Education is Wasted on the Young

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I often lament that education is wasted on the young, the young me included.  If I could do my undergraduate years again, I’d do a whole lot less worrying about the boy who broke my heart and a whole lot more expanding of my horizons.  I have spent years wishing I had taken that Art History course instead of planning my classes so that I had a day off in my schedule. 

Hindsight, as they say, is 20/20.

Another thing that I can see clearly now is that the teachers who worked me hardest are those whose work has stayed with me longest. 

For 11th and 12th grade I had the English teacher from Hades, whose homework load was notorious, but I can say without a doubt that it is to her that I owe my doctorate.

Preparation for our weekly spelling and vocabulary tests included writing out not only all the primary and secondary (and tertiary) meanings for each word from the dictionary entry, but copying out the etymology for each word as well.  I can tell you that I cursed her with each laboriously written word.

For our research papers, we had to transcribe our quotations onto index cards with the complete bibliographic citation.  This for every blessed quotation. 

We worked on draft after draft after draft of our work, and she would not brook breaks in logic.  Each and every word, sentence and paragraph had to flow smoothly from one to the next.  A leap in logic meant being sent back to the beginning.

And when the research papers, labours of half of the year, were turned in, she would deduct 1/4 of a percent for each missing or misplaced comma, semi-colon, parentheses or period.  She had to deduct only 1/4 of a percent because otherwise, more than half the class would fail.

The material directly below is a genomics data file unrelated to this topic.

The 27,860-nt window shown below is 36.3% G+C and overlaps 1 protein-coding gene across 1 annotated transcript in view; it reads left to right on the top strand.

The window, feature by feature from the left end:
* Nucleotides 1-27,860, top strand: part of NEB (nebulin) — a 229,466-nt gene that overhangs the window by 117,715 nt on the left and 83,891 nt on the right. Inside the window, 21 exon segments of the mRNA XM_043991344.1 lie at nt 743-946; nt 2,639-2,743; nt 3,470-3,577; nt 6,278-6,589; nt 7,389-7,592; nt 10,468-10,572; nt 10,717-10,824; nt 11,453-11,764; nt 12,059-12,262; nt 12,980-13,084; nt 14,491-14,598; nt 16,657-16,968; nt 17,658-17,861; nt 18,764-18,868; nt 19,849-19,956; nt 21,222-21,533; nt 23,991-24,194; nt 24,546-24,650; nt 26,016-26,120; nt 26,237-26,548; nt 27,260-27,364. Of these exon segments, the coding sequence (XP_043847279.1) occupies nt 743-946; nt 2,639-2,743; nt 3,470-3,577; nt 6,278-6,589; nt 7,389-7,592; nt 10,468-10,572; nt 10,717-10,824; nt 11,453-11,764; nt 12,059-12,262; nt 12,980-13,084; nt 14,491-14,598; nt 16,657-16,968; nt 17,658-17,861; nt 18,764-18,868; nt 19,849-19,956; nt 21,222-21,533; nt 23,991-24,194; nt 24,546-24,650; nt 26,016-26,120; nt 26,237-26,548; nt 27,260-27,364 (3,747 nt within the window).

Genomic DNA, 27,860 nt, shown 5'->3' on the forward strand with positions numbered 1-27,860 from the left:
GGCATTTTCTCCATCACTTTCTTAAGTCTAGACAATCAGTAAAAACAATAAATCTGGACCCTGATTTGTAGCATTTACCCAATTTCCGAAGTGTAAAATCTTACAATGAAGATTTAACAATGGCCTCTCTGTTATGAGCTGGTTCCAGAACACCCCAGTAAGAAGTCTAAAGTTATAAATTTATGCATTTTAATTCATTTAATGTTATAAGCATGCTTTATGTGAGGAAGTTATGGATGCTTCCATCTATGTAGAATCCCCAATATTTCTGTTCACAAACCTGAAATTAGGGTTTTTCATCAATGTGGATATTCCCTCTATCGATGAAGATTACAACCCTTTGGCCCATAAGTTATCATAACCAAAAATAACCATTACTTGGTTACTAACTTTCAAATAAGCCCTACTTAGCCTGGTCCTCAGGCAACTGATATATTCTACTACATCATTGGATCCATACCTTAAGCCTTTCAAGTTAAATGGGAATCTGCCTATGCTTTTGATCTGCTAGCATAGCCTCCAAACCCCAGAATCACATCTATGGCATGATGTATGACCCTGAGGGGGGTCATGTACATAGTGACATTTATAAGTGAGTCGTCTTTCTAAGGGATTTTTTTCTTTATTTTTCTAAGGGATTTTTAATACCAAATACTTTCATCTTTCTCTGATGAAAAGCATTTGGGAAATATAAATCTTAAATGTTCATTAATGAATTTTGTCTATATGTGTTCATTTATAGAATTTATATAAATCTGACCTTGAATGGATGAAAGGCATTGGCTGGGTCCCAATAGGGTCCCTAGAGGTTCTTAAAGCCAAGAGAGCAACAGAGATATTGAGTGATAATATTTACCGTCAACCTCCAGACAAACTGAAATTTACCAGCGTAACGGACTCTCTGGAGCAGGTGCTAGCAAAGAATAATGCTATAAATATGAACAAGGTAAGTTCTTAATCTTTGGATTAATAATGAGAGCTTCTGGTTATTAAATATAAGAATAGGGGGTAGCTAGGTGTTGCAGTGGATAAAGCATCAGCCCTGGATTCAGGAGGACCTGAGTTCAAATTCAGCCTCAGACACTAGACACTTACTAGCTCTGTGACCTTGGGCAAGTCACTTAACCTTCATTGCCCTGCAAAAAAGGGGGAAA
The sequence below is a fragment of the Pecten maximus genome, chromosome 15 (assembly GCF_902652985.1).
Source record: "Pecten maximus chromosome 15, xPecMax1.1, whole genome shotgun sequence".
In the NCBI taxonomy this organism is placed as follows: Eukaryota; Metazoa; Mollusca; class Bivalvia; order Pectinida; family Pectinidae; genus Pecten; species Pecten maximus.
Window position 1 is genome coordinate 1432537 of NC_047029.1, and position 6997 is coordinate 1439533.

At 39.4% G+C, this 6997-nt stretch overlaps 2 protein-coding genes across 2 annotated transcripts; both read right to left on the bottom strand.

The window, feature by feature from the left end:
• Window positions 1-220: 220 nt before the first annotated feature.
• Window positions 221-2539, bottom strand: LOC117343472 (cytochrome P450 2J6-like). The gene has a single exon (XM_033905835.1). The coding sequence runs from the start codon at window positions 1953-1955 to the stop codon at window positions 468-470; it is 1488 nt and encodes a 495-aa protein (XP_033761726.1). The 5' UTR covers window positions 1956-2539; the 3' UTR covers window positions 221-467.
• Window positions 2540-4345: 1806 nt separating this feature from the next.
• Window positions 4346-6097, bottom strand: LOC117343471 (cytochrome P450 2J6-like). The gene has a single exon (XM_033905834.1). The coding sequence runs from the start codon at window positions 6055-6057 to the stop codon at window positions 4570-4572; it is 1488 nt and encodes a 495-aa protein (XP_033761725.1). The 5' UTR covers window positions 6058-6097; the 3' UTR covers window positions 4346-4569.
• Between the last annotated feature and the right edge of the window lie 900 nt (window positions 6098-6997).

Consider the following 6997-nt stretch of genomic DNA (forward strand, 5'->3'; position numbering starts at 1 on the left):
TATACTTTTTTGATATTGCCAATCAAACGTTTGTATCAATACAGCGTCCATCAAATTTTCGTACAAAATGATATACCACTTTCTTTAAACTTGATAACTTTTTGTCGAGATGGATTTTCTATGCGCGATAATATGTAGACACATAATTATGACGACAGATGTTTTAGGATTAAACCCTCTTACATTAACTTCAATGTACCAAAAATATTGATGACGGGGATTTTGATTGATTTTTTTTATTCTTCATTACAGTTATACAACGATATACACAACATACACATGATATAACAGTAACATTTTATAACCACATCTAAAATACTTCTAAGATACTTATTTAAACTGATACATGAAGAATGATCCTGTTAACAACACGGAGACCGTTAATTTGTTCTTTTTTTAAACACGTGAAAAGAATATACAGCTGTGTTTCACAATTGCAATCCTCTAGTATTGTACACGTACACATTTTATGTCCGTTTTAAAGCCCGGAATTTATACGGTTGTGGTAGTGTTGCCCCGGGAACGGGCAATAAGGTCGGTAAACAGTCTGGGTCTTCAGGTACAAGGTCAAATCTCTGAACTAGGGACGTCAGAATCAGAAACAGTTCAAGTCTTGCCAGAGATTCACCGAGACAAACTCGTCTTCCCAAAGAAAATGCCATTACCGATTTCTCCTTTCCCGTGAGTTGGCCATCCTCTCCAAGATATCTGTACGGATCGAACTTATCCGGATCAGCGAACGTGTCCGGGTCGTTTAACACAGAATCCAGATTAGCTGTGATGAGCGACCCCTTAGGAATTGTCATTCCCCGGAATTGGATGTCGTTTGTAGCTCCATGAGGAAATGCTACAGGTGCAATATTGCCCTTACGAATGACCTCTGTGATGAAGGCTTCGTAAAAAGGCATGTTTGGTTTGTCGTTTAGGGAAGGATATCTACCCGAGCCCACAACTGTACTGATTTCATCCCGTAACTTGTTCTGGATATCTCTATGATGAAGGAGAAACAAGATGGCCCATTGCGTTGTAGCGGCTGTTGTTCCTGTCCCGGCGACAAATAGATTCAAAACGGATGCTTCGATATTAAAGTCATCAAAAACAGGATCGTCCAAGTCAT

I frequently felt overwhelmed by the minutiae.  I felt resentful of the hours of homework. 

And then, of course, I went off to university and sailed through all of my English classes because the vocabulary from other centuries did not faze me, and the stages of researching, drafting and writing research papers was already second-nature.  She gave me the invaluable head start of being able to forge through the mechanics and focus on my intellectual engagement with the books I read.  I am a book lover through and through, but without the solid preparation that she gave me, I would never have gone as far as I did.  I would never have become Dr. Book Lover.

From the first week of undergraduate classes, I felt a humbling and profound sense of gratitude for all of the hours of work she’d given me.  They saved me countless hours of work.  And when I got to graduate school, and started marking research papers myself, I felt even more humbled by how much effort she had put in to helping us polish our work.  Never again have I met an educator who has paid such careful attention to detail.  I can’t begin to imagine how many hours she spent marking draft after draft after draft of her students’ work.  I mean, 1/4 of a percentage mark for errors–the math alone would have done my head in!

Griffin just finished a year with a teacher who had a similar stickler-for-detail personality.  Being now older and wiser, I, of course, rejoiced in her regimen.  Griffin, not so much.  He had a lot of homework, and a lot of writing practice, and there were a lot of nights when it was a fight to get him to apply himself.  At the end of the year, we read through some of the early entries in his journal, and he was able to say, “Hey, Mum, I’m a much better writer now.”

Hindsight.  20/20.


One thought on “Education is Wasted on the Young

  1. It was Mrs. Gittens in Grade 10 and 11 for me. She brought history alive. It wasn’t just facts about old dead guys and place names of battles past. She made history about storytelling: these were real people, no less than us and our (so-called) leaders today. More than that, she impressed upon us that history is a living thing and that someone someday will be looking back at us and what we do today in the same way we are looking back at the War of 1812 or the Versailles Treaty and Confederation. That’s the year I became a lifelong historian.

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